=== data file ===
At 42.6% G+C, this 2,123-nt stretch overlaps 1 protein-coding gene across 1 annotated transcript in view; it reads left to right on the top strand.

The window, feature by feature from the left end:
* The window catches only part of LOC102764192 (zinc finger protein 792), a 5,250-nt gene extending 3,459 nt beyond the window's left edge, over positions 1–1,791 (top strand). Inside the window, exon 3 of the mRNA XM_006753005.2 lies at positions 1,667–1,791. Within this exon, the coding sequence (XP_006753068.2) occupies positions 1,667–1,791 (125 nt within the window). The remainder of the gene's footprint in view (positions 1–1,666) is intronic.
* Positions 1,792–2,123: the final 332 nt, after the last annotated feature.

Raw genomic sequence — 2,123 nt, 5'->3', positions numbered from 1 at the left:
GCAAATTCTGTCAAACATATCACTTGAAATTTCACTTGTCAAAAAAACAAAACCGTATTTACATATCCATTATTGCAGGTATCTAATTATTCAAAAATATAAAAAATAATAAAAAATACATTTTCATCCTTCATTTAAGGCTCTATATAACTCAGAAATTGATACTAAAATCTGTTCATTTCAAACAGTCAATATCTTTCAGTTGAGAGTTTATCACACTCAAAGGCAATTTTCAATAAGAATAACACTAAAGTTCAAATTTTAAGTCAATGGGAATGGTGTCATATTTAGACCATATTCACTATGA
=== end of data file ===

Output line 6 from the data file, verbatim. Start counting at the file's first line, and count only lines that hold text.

GCAAATTCTGTCAAACATATCACTTGAAATTTCACTTGTCAAAAAAACAAAACCGTATTTACATATCCATTATTGCAGGTATCTAATTATTCAAAAATATAAAAAATAATAAAAAATACATTTTCATCCTTCATTTAAGGCTCTATATAACTCAGAAATTGATACTAAAATCTGTTCATTTCAAACAGTCAATATCTTTCAGTTGAGAGTTTATCACACTCAAAGGCAATTTTCAATAAGAATAACACTAAAGTTCAAATTTTAAGTCAATGGGAATGGTGTCATATTTAGACCATATTCACTATGA